Encoding for RISC-V privilege levels (mstatus.mpp)

 Level  Encoding Name              Abbreviation
 0      00       User/Application  U
 1      01       Supervisor        S
 2      10       Reserved
 3      11       Machine           M
priv-modes nmbits clicintattr[i].mode  Interpretation
       M      0       xx               M-mode interrupt

     M/U      0       xx               M-mode interrupt
     M/U      1       0x               U-mode interrupt
     M/U      1       1x               M-mode interrupt

   M/S/U      0       xx               M-mode interrupt
   M/S/U      1       0x               S-mode interrupt
   M/S/U      1       1x               M-mode interrupt
   M/S/U      2       00               U-mode interrupt
   M/S/U      2       01               S-mode interrupt
   M/S/U      2       10               Reserved (or extended S-mode)
   M/S/U      2       11               M-mode interrupt

   M/S/U      3       xx               Reserved

4.2.2. Specifying Interrupt Level

The 4-bit cliccfg.nlbits WARL field indicates how many upper bits in clicintctl[i] are assigned to encode the interrupt level. Valid values are 0—​8.

Although the interrupt level is an 8-bit unsigned integer, the number of bits actually assigned or implemented can be fewer than 8. As described above, the number of bits assigned is specified in cliccfg.nlbits. The number of bits actually implemented can be derived from cliccfg.nlbits and a fixed parameter clicinfo.CLICINTCTLBITS (with value between 0 to 8) which specifies bits implemented for both interrupt level and priority.

If the actual bits assigned or implemented are fewer than 8, then these bits are left-justified and appended with 1’s for the lower missing bits. For example, if the nlbits > CLICINTCTLBITS, then the lower bits of the 8-bit interrupt level are assumed to be all 1s. Similarly, if nlbits < 8, then the lower bits of the 8-bit interrupt level are assumed to be all 1s. The following table shows how levels are encoded for these cases.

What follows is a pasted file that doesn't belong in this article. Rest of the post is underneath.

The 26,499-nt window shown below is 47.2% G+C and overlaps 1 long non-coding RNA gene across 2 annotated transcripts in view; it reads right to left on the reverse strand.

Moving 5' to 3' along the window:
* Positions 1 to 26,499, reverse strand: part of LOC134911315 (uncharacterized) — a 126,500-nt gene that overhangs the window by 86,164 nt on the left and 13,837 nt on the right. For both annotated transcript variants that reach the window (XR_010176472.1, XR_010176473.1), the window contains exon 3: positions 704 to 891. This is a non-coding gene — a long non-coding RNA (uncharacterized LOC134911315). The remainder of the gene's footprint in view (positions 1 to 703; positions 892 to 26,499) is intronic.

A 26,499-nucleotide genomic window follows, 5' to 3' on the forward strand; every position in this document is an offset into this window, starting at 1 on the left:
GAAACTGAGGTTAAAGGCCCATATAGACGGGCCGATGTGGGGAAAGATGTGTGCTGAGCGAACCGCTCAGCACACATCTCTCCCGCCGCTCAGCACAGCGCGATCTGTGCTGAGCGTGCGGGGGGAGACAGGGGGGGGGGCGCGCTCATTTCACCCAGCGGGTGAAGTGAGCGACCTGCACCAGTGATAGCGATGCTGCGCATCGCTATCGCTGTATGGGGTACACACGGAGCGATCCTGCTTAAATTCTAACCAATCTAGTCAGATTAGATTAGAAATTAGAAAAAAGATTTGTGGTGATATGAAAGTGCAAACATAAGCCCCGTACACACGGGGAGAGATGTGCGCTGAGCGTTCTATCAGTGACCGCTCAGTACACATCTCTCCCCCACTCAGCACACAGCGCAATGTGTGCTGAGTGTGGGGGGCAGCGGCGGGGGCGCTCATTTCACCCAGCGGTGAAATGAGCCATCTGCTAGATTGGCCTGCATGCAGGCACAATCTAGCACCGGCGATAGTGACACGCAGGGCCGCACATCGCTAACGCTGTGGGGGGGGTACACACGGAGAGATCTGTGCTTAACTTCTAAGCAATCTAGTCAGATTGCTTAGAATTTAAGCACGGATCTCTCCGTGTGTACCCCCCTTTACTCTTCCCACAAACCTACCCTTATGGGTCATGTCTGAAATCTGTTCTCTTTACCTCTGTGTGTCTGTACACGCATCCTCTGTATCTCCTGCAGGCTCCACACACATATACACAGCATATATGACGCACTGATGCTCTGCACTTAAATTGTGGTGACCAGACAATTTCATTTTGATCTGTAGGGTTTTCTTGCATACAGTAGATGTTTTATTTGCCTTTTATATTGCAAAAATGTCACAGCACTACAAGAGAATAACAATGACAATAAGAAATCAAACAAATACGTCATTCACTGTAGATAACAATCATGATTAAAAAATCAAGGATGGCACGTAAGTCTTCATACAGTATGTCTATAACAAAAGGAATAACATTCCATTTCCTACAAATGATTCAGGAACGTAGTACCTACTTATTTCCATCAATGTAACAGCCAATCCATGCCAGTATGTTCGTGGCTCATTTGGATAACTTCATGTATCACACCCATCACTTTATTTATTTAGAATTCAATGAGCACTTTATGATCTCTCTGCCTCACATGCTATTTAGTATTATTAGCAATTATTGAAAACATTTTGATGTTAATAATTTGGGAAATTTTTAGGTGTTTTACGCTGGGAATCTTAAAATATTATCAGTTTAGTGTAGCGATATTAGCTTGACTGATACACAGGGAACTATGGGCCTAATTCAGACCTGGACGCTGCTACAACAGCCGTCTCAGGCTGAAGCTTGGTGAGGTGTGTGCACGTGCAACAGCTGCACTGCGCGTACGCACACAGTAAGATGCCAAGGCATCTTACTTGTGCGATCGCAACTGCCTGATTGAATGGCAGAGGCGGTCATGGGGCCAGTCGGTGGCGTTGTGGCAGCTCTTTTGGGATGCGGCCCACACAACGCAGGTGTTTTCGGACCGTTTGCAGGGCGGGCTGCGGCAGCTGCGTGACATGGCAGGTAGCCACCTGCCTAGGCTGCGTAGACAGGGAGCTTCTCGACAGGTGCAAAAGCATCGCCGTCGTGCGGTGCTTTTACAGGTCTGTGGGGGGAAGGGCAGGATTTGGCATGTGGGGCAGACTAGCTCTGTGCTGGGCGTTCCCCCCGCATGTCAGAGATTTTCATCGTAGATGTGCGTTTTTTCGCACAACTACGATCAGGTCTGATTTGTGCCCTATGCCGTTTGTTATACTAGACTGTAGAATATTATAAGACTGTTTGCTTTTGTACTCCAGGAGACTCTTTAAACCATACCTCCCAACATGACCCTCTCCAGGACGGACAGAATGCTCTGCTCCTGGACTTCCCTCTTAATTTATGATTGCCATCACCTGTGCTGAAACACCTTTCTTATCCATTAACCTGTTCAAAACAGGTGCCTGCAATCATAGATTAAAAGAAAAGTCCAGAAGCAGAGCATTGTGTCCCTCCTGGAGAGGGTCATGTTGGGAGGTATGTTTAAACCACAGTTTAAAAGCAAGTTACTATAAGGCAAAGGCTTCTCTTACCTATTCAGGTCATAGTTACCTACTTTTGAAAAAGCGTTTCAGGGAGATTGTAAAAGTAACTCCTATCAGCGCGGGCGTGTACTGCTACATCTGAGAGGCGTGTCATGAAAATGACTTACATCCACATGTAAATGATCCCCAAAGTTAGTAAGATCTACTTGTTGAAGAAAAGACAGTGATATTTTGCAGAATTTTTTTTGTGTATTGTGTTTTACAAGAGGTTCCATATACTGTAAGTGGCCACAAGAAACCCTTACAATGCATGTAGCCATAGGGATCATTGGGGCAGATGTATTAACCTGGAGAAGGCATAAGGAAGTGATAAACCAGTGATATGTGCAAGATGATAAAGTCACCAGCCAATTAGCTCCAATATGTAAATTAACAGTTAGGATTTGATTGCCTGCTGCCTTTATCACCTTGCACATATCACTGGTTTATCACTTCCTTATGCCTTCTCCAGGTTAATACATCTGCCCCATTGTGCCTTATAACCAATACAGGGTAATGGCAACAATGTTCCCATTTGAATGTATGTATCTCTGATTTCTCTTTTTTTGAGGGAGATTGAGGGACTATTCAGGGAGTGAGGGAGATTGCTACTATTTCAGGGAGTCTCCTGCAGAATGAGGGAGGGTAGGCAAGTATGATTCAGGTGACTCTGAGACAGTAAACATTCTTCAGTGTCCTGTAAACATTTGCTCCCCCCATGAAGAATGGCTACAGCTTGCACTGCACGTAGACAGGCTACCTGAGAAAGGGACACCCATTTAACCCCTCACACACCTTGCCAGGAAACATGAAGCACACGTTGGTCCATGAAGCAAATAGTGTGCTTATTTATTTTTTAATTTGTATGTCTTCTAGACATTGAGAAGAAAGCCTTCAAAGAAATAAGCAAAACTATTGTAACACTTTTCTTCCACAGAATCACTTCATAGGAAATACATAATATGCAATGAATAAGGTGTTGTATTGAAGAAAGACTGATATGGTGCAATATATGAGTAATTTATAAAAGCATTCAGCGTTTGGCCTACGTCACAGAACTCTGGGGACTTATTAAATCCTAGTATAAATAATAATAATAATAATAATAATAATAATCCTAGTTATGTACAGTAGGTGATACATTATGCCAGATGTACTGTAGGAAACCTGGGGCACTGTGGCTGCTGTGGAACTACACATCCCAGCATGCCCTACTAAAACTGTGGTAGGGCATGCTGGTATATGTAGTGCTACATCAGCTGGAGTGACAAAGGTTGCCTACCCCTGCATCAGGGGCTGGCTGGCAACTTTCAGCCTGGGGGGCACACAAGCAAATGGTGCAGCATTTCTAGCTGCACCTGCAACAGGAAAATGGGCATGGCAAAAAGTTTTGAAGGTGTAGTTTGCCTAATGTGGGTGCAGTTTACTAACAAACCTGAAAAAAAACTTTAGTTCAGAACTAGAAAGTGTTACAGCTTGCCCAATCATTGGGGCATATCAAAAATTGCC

#bits   encoding          interrupt levels
     0    ........                                                        255
     1    l.......                        127,                            255
     2    ll......           63,          127,            191,            255
     3    lll.....     31,   63,   95,    127,    159,    191,    223,    255
     4    llll....  15,31,47,63,79,95,111,127,143,159,175,191,207,223,239,255

 "l" bits are available variable bits in level specification
 "." bits are non-existent bits for level encoding, assumed to be 1

If nlbits = 0, then all interrupts are treated as level 255.

Examples of cliccfg settings:

CLICINTCTLBITS nlbits clicintctl[i] interrupt levels
      0         2      ........     255
      1         2      l.......     127,255
      2         2      ll......     63,127,191,255
      3         3      lll.....     31,63,95,127,159,191,223,255
      4         1      lppp....     127,255
"." bits are non-existent bits for level encoding, assumed to be 1
"l" bits are available variable bits in level specification
"p" bits are available variable bits in priority specification

4.2.3. Specifying Interrupt Priority

The least-significant bits in clicintctl[i] that are not configured to be part of the interrupt level are interrupt priority, which are used to prioritize among interrupts pending-and-enabled at the same privilege mode and interrupt level. The highest-priority interrupt at a given privilege mode and interrupt level is taken first. In case there are multiple pending-and-enabled interrupts at the same highest priority, the highest-numbered interrupt is taken first.

Note